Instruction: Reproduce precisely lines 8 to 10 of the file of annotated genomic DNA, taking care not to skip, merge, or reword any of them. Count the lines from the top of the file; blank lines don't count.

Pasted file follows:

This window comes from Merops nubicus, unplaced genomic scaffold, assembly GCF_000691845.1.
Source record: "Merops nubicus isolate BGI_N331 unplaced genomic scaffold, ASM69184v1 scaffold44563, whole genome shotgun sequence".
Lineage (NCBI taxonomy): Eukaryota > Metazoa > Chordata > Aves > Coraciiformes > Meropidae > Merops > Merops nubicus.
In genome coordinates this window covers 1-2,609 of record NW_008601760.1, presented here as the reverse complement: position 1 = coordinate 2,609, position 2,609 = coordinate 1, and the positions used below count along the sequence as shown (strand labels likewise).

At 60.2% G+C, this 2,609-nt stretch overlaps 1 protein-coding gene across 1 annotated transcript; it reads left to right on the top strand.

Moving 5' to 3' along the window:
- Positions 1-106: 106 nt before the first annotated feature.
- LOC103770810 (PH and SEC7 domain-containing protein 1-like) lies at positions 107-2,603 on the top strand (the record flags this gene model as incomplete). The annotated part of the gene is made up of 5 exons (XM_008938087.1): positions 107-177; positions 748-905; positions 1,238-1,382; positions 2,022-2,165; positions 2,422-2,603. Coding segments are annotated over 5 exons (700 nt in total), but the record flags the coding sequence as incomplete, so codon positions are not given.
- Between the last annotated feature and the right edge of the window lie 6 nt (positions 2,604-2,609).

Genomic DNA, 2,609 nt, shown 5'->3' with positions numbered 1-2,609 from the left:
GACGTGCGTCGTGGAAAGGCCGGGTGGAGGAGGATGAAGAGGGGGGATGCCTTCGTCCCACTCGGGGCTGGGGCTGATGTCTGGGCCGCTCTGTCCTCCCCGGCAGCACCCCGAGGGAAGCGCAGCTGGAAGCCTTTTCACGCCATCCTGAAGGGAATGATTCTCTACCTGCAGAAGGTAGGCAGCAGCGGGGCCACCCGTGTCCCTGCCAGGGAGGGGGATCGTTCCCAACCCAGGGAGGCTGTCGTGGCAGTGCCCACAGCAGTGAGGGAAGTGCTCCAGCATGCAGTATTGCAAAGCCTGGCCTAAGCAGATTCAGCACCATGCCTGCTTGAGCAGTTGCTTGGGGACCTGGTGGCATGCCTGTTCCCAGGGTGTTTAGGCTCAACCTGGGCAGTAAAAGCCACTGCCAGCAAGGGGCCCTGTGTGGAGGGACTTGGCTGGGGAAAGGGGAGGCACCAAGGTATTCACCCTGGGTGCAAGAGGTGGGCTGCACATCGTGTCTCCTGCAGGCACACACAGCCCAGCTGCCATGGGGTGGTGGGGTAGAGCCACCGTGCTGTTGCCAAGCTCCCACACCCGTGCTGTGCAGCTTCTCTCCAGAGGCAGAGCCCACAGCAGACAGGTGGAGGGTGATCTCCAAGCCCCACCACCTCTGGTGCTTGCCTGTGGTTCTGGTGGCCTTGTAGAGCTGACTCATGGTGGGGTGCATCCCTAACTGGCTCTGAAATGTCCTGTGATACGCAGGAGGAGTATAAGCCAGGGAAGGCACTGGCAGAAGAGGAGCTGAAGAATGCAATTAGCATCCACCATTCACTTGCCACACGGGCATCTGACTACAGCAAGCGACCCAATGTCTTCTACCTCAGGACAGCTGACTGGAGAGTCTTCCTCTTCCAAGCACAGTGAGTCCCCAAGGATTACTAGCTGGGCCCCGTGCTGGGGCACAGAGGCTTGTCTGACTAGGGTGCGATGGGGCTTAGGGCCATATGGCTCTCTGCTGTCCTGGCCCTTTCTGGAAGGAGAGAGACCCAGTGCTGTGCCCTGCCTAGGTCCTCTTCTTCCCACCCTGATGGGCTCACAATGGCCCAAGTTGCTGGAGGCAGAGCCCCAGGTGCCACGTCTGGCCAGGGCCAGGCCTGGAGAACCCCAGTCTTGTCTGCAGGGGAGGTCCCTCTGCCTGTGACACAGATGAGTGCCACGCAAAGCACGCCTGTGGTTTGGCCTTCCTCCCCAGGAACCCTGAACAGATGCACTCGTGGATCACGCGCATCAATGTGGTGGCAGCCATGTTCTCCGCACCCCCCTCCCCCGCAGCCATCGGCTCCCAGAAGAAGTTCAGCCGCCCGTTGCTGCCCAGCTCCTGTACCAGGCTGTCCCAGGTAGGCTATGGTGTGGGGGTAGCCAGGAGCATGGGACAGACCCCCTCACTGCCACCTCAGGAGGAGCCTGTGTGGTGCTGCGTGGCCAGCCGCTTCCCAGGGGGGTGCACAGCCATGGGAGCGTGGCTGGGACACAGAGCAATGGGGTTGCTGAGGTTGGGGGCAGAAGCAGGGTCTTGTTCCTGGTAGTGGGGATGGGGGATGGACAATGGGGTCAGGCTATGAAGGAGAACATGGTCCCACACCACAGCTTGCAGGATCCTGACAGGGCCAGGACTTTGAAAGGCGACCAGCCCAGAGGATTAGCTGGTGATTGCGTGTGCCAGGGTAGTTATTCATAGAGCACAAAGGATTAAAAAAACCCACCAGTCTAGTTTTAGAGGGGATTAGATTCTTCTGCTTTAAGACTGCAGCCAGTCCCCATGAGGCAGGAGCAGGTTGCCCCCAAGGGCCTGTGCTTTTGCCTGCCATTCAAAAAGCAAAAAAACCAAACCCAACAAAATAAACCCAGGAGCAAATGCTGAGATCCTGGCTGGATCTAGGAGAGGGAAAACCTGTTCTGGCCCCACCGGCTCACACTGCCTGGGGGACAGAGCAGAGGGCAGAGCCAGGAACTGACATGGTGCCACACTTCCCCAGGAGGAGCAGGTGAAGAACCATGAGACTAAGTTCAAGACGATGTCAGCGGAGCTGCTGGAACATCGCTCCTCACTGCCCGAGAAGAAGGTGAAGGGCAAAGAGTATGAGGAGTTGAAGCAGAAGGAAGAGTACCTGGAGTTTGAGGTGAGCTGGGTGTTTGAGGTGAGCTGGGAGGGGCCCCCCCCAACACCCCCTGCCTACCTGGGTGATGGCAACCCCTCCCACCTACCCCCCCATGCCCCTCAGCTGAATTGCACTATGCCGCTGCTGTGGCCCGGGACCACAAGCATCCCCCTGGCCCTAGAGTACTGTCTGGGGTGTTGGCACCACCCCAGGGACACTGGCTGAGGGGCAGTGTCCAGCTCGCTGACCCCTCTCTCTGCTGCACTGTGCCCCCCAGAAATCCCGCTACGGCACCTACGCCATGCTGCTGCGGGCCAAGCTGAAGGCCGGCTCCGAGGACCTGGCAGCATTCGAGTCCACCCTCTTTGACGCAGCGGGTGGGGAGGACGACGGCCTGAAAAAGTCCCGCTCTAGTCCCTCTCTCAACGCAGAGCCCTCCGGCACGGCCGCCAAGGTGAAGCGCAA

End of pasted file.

- LOC103770810 (PH and SEC7 domain-containing protein 1-like) lies at positions 107-2,603 on the top strand (the record flags this gene model as incomplete). The annotated part of the gene is made up of 5 exons (XM_008938087.1): positions 107-177; positions 748-905; positions 1,238-1,382; positions 2,022-2,165; positions 2,422-2,603. Coding segments are annotated over 5 exons (700 nt in total), but the record flags the coding sequence as incomplete, so codon positions are not given.
- Between the last annotated feature and the right edge of the window lie 6 nt (positions 2,604-2,609).

Genomic DNA, 2,609 nt, shown 5'->3' with positions numbered 1-2,609 from the left: